Record containers and rail moves for South Carolina

Written by Railway Age Staff
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Container volume grew 9% in 2017 for the South Carolina Ports Authority, with a record-setting 2.2 million twenty-foot equivalent container units (TEU) handled during the year.

Total container volume in calendar 2017 surpassed the previous record of 2 million TEUs achieved in 2016. The port moved 182,884 TEUs in December, an increase of 11.2% from the same month the previous year, and the highest December in SCPA history.

The port’s facilities are served directly by CSX and Norfolk Southern.

“Global container trade growth was the strongest it has been since 2010, mirroring surprising strength in the global economy,” said SCPA President and Chief Executive Jim Newsome. “We expect to see continued strength, albeit slightly more modest, into 2018 with growth in the emerging market economies as a key factor in sustaining this positive outlook.”

In terms of total number of boxes handled, SCPA moved 103,756 pier containers in December and a total of 1.2 million pier containers in 2017.

Inland Port Greer handled 7,646 rail moves in December, pushing the facility’s volumes to a calendar-year record of 124,817 total rail moves in 2017. Greer experienced 20.4% growth over its 2016 volume record of 103,639 rail moves.

In non-containerized cargo, SCPA’s Charleston breakbulk facilities handled 75,316 pier tons in December and a total of 783,363 tons during the year. Nearly 235,000 finished vehicles moved across the dock of the Columbus Street Terminal in 2017.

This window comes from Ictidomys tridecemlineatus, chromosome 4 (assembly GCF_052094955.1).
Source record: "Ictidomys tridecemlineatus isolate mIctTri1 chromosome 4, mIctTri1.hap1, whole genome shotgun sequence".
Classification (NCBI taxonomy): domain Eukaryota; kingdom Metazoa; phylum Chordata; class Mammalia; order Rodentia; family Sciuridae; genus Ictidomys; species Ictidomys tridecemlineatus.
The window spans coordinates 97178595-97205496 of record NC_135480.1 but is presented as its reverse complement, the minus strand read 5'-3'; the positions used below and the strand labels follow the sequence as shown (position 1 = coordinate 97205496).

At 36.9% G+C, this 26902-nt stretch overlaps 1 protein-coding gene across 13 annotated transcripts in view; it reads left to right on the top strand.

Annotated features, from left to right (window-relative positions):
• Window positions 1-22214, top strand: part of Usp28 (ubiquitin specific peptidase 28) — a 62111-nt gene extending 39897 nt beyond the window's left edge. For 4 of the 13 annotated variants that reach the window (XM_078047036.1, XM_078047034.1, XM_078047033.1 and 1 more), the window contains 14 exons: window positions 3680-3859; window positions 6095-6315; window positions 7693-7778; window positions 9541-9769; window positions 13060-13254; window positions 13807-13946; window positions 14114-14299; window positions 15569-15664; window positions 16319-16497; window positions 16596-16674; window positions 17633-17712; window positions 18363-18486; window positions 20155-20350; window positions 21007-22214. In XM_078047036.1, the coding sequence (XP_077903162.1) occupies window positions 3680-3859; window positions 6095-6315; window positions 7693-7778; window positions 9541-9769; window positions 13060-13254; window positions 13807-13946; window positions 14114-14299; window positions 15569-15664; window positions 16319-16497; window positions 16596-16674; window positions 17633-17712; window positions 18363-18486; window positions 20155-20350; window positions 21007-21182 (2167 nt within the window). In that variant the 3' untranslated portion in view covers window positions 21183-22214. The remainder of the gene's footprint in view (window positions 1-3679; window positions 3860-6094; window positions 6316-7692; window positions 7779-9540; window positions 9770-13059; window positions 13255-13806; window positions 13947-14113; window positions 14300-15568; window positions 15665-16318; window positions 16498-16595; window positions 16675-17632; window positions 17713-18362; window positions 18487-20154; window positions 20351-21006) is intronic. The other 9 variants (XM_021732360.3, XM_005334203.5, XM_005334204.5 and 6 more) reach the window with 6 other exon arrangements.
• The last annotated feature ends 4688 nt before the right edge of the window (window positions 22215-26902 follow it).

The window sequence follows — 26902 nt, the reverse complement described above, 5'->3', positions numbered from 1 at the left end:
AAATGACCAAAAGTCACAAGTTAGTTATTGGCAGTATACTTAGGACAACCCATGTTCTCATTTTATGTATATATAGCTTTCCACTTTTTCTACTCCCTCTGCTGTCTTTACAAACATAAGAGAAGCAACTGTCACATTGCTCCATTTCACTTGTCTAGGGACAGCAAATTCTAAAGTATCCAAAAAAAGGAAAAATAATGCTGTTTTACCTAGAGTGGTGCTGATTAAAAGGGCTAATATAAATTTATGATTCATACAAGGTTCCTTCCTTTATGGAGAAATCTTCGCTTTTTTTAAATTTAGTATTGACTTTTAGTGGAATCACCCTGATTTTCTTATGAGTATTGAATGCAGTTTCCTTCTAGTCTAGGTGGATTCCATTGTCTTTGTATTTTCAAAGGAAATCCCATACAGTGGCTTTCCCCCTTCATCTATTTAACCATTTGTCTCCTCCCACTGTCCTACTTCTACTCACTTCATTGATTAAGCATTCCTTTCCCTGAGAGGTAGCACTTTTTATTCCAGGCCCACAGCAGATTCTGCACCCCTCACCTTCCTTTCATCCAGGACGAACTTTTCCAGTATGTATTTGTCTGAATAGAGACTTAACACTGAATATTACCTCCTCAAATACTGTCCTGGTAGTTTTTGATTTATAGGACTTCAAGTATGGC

The past year marked significant advancement of key SCPA projects. Construction of the Leatherman Terminal continued, representing major growth capacity for the port’s container business when Phase One opens in 2020. The port authority also broke ground on Inland Port Dillon, which will open in April, and a new headquarters building, scheduled to open in December. The port also made strong progress on the final phase of the Wando Terminal Wharf Strengthening Project, which will be completed this spring in conjunction with the delivery of two new 155-foot ship-to-shore cranes.

The Charleston Harbor Deepening Project to 52 feet in 2017 was named one of six “new starts” and receiving $17.5 million in construction funding in the U.S. Army Corps of Engineers (USACE) Fiscal Year 17 Work Plan. The USACE awarded the first two construction contracts of $47 million and $213 million to deepen the Entrance Channel in preparation for dredging to begin in February. With significant completion expected by the end of 2020, Charleston will offer a wide and deep harbor, enabling SCPA to handle the biggest ships calling the East Coast and support growth of commerce in the state and region well into the future.







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